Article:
On Tuesday, the Phoenix City Council voted 5-3 to pass an amended ordinance prohibiting discrimination based on “sexual orientation,” “gender identity or expression,” and “disability.” For private employers, this change in the law means they risk criminal penalties if they are found to have discriminated against an employee or applicant based on these new protected classes. The city ordinance applies to employers doing business in the city of Phoenix who consistently employ at least one person. The “gender identity or expression” protections prohibit discrimination based on an individual’s appearance, mannerisms or other gender-related characteristics. The protections for “disabled” individuals track the same protections offered by the Americans with Disabilities Act. Similar to the process used by the Equal Employment Opportunity Commission, individuals who feel they have been discriminated against have 180 days to file a complaint with the Phoenix Equal Opportunity Department. Once a complaint is filed, the Department can investigate, issue subpoenas, and hold mediations to attempt to resolve the dispute. If an informal resolution cannot be reached, the Department may issue its findings and turn the matter over to a City Attorney to file a criminal complaint against the offending employer. There is no private cause of action available for violations of the ordinance. The amended Human Relations Ordinance continues to prohibit discrimination based on race, color, religion, sex, national origin, age, genetic information or marital status.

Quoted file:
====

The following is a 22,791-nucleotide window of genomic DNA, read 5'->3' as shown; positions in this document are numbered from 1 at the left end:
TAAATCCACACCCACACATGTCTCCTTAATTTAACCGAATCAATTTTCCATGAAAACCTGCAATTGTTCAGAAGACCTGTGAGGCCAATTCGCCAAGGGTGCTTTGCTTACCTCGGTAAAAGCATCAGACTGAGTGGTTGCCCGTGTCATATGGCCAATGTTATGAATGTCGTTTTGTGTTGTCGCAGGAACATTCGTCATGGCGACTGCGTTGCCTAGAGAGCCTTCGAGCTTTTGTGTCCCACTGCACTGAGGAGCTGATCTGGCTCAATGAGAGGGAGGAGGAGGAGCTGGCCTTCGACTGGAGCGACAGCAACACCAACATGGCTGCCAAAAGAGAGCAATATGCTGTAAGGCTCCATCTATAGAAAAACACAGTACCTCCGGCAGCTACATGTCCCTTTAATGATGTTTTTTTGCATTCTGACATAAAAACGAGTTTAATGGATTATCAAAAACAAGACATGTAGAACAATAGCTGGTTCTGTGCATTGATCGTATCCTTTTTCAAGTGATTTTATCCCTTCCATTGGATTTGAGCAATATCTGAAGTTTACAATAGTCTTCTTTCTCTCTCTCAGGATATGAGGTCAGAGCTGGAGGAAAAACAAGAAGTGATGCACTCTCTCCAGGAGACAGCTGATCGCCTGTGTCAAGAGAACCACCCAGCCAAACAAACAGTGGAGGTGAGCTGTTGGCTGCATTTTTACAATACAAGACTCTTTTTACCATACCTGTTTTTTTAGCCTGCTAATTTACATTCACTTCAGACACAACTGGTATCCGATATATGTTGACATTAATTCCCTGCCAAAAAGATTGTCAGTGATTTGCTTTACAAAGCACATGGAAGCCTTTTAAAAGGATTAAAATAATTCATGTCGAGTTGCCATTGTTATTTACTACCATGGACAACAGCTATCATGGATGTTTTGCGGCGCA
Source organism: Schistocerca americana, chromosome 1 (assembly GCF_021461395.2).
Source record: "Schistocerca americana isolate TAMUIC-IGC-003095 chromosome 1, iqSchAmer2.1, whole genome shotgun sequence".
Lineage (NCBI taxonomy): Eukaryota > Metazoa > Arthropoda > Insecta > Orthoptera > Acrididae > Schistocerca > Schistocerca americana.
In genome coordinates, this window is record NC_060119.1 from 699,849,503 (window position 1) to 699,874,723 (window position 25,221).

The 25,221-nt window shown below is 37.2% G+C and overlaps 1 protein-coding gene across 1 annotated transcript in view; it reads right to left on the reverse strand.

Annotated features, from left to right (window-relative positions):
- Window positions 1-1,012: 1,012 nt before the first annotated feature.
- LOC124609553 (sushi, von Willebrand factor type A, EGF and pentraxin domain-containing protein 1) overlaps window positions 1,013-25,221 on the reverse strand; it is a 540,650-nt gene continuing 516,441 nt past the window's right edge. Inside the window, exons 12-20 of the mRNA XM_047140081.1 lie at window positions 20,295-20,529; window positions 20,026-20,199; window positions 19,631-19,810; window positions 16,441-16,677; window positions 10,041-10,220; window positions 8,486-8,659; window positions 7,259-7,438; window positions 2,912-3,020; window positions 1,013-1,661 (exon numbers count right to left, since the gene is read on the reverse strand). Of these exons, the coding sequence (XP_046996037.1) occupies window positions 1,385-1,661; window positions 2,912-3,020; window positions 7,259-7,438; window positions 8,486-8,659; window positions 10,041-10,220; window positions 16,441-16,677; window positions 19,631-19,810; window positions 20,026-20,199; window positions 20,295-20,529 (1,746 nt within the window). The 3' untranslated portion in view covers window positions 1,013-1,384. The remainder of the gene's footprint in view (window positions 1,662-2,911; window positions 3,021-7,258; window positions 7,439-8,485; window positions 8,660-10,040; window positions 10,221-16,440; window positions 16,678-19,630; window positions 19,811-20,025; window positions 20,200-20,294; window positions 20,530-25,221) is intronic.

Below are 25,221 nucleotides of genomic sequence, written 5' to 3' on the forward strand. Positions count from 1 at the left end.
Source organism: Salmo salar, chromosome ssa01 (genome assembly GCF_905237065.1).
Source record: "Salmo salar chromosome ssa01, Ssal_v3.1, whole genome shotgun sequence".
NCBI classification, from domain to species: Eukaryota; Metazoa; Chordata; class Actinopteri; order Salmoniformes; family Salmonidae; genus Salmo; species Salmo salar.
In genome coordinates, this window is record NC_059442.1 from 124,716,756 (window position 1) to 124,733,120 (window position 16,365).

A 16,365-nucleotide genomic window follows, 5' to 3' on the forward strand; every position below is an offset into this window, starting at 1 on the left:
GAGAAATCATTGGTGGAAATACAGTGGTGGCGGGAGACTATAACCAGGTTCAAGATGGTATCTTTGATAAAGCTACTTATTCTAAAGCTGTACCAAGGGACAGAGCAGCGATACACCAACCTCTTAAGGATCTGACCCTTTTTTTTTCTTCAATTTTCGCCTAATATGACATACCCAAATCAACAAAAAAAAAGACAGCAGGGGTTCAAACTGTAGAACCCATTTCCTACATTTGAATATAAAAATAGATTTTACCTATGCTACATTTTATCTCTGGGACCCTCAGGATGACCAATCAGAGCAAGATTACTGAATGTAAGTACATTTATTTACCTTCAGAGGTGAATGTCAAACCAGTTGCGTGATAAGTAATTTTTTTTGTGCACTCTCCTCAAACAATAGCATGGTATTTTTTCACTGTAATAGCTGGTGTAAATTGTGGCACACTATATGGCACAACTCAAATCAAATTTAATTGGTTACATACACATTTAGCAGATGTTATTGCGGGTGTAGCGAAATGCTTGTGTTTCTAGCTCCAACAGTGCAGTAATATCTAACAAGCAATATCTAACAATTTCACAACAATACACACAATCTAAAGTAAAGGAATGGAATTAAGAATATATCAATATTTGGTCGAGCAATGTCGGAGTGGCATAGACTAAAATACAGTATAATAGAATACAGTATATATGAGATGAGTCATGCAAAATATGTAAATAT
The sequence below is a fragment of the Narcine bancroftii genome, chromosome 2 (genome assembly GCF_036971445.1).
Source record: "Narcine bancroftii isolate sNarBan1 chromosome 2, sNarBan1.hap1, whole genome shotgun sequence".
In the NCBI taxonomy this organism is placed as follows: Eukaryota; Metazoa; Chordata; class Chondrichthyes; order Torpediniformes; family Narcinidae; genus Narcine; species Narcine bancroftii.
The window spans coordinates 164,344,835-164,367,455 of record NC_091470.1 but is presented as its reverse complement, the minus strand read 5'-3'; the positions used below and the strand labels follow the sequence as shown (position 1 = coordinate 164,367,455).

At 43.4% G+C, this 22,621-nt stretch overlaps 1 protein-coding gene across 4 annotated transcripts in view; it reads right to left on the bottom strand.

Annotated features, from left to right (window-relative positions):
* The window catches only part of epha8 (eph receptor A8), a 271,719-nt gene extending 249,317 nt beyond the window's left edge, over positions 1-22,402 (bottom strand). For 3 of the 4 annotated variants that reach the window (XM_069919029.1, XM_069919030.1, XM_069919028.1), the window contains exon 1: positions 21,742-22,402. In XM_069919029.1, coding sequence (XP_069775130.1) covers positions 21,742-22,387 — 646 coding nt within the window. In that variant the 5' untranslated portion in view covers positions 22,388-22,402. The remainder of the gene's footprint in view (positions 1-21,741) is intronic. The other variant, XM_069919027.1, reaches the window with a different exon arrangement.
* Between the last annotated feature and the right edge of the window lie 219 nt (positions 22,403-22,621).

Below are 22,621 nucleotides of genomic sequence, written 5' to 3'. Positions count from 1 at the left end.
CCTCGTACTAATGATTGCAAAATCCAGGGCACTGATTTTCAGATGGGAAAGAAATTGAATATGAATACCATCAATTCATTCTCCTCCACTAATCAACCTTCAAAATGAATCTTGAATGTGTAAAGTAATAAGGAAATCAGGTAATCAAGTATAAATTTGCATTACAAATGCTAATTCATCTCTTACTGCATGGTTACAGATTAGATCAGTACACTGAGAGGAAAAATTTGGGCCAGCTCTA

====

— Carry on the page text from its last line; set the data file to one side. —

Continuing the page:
Employers interested in learning more should contact the attorneys at BurnsBarton PLC.